I have known award-winning children’s author, Douglas Rees, for a long, long time. When Fuse Literary acquired the assets of Ambush Books, a publishing company that Doug and I founded three years ago, we were thrilled that four of his young adult historical fiction titles would once again shine in the spotlight. Doug is a teen librarian in San Jose, California. And when he was informed recently that kids don’t want to read historical fiction, he got angry. “If we don’t understand history we are doomed to repeat it,” he said. Then he wrote this: -Laurie
The WAR THAT WAS/THE WAR THAT WILL BE/THE WAR THAT IS
By Douglas Rees
Why write a book about the Spanish-American War, especially one aimed at teens? Because of how totally current it is. Today, the Middle East is full of young Americans slogging through mountain passes that deterred Alexander the Great, or risking their lives in semi-secret service on the plains of Iraq. Beyond these, there are over 400 overseas military posts in almost every corner of what we used to call “The Free World”. The majority of our young people, even if they are not in military service themselves, know someone who has been. Most often this is someone who is a veteran of the fighting in the Great War On Terrorism. (And Not At All For Oil.)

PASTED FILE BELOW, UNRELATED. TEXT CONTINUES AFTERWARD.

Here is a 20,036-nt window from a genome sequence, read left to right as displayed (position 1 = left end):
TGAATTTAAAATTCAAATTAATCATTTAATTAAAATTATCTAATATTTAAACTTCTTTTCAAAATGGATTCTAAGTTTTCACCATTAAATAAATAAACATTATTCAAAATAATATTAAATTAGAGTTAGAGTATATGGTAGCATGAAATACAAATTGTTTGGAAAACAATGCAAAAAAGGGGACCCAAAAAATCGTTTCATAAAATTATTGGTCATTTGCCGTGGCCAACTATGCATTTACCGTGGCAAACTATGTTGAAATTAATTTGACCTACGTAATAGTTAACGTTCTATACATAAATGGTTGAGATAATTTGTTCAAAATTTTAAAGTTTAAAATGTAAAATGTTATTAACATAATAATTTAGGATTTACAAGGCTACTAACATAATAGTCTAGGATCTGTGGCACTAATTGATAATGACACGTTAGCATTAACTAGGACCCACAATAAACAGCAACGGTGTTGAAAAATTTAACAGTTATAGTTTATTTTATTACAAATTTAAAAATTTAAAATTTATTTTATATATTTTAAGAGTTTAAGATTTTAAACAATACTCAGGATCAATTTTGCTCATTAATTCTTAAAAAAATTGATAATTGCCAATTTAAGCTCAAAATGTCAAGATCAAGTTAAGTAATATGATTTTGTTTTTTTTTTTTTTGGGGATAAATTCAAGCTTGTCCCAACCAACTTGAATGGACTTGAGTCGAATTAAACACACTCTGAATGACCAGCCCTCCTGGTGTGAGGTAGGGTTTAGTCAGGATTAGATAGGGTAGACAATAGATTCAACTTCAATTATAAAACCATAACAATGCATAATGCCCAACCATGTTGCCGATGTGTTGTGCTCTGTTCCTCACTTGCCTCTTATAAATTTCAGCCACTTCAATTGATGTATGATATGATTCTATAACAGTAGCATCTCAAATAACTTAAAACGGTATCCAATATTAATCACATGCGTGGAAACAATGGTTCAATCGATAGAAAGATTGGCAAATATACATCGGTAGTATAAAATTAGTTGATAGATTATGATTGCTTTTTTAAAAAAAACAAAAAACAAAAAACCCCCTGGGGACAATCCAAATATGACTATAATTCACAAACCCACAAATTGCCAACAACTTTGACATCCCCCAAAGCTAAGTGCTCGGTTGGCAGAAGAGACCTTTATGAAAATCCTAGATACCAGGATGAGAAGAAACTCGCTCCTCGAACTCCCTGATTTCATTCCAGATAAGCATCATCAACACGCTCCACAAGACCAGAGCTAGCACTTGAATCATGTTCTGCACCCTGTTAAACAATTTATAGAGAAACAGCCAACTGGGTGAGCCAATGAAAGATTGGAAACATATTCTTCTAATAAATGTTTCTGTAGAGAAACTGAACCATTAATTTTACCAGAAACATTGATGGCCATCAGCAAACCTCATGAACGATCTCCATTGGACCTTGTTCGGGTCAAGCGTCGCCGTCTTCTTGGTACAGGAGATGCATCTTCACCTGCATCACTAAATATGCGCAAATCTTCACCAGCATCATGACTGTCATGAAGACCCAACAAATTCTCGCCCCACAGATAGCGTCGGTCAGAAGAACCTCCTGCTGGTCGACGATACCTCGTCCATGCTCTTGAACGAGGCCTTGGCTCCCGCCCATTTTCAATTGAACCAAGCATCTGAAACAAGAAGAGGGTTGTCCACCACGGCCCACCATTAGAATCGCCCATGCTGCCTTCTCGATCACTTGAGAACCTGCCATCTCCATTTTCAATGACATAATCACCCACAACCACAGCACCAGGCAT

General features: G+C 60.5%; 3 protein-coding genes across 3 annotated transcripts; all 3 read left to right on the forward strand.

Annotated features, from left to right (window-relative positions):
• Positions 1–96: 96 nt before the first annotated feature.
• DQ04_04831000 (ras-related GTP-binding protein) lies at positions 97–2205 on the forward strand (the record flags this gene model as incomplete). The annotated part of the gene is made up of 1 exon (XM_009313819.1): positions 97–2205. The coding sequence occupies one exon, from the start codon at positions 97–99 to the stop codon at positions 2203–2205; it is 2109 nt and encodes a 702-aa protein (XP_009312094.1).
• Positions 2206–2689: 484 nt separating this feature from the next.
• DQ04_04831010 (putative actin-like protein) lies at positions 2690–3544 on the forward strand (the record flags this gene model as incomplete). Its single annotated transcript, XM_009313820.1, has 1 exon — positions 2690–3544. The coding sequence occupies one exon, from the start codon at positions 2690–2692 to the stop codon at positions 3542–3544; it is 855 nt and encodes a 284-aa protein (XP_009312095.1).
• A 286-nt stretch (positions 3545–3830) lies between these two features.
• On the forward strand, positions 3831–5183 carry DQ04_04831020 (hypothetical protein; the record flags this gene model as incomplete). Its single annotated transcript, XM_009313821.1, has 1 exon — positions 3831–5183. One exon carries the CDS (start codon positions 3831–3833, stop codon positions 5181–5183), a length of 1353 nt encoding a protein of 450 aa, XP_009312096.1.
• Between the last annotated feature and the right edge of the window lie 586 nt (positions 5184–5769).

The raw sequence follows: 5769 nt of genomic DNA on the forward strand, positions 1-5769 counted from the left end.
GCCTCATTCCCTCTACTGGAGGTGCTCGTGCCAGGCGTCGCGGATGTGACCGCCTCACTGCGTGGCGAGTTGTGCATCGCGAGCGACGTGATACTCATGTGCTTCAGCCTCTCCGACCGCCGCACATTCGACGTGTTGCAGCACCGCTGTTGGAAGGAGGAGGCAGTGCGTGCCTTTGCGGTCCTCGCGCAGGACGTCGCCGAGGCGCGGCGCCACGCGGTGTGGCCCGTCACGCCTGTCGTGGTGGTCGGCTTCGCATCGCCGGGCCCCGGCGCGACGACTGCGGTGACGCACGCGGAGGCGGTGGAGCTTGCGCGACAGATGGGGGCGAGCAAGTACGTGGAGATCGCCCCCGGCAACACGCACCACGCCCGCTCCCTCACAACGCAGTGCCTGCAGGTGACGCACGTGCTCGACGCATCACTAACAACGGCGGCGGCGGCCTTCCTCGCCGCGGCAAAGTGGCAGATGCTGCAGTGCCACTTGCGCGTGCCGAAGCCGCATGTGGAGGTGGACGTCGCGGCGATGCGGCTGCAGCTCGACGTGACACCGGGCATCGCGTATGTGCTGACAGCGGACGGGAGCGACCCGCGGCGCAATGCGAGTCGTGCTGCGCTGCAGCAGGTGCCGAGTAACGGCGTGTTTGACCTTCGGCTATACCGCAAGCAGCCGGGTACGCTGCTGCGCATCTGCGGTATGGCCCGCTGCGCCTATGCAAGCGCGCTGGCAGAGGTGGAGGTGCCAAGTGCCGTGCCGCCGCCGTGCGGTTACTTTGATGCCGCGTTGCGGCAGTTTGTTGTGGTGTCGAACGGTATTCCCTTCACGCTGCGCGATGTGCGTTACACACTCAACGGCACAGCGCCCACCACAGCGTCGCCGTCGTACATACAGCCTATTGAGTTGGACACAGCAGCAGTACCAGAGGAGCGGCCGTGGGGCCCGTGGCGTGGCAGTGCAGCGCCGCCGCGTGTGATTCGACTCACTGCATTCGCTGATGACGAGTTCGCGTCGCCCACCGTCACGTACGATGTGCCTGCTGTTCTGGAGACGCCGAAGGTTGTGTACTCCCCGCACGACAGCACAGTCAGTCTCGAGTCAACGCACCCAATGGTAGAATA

It goes straight back to 1898, to Manila Bay, San Juan Heights, and the coast of Santiago. In July of 1898, the United States was not an imperial nation. In December, it was. In between, in a hundred days of active conflict, at a cost of 365 battle deaths, the United States acquired Puerto Rico, Guam, and title to the Philippines. It created a protectorate over Cuba, arrogating to itself the right to overthrow its government. To secure its Pacific dominions, it connived the takeover of Hawaii from some wealthy and seditious sugar planters who had overthrown the legitimate government. We were Imperial, with an imperial military. In 1898, the U.S. Army, such as it was, had no overseas garrisons. By 1901, it was fighting its way into the Forbidden City of Beijing.
It was a revolutionary change, and we today all live in the world it created. We rely on today’s young Americans to maintain it, and they will be stuck with the bill. It may be that some of them are wondering why. Gideon’s War is a book for them.
Gideon’s War, a previously unpublished historical novel about Teddy Roosevelt’s Rough Riders and the Spanish-American War, is out now from Teen Fuse. It joins three of Douglas Rees’ YA backlist titles: Smoking Mirror (a tale of Paul Gauguin in the South Seas), Lightning Time (a pre-Civil War story about the infamous John Brown), and The Janus Gate (a ghost story about a famous John Singer Sargent painting.) All are told from a teen’s point of view.